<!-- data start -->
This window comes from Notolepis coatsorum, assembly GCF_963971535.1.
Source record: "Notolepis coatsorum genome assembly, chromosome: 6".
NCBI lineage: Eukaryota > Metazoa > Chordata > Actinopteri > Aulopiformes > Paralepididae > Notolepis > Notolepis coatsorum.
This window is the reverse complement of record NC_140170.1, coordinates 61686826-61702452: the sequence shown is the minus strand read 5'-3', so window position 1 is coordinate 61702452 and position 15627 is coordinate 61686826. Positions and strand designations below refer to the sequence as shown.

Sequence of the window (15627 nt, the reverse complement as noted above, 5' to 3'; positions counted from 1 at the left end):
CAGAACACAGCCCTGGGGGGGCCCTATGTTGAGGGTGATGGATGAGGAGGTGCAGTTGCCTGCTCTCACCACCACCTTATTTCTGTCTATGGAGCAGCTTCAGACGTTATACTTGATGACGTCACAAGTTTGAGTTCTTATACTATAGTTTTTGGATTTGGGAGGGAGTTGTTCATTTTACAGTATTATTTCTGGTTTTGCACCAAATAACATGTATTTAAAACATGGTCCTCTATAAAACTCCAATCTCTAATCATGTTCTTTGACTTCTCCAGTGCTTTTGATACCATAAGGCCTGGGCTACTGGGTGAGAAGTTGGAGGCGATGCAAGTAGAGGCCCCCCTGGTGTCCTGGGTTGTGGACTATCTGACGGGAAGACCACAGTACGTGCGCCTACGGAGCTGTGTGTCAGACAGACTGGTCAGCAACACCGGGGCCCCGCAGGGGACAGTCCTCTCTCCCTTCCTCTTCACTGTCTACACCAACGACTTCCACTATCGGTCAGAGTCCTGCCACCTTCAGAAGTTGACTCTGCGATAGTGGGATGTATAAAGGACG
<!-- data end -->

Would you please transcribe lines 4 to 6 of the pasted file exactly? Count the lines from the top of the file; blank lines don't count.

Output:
This window is the reverse complement of record NC_140170.1, coordinates 61686826-61702452: the sequence shown is the minus strand read 5'-3', so window position 1 is coordinate 61702452 and position 15627 is coordinate 61686826. Positions and strand designations below refer to the sequence as shown.

Sequence of the window (15627 nt, the reverse complement as noted above, 5' to 3'; positions counted from 1 at the left end):
CAGAACACAGCCCTGGGGGGGCCCTATGTTGAGGGTGATGGATGAGGAGGTGCAGTTGCCTGCTCTCACCACCACCTTATTTCTGTCTATGGAGCAGCTTCAGACGTTATACTTGATGACGTCACAAGTTTGAGTTCTTATACTATAGTTTTTGGATTTGGGAGGGAGTTGTTCATTTTACAGTATTATTTCTGGTTTTGCACCAAATAACATGTATTTAAAACATGGTCCTCTATAAAACTCCAATCTCTAATCATGTTCTTTGACTTCTCCAGTGCTTTTGATACCATAAGGCCTGGGCTACTGGGTGAGAAGTTGGAGGCGATGCAAGTAGAGGCCCCCCTGGTGTCCTGGGTTGTGGACTATCTGACGGGAAGACCACAGTACGTGCGCCTACGGAGCTGTGTGTCAGACAGACTGGTCAGCAACACCGGGGCCCCGCAGGGGACAGTCCTCTCTCCCTTCCTCTTCACTGTCTACACCAACGACTTCCACTATCGGTCAGAGTCCTGCCACCTTCAGAAGTTGACTCTGCGATAGTGGGATGTATAAAGGACG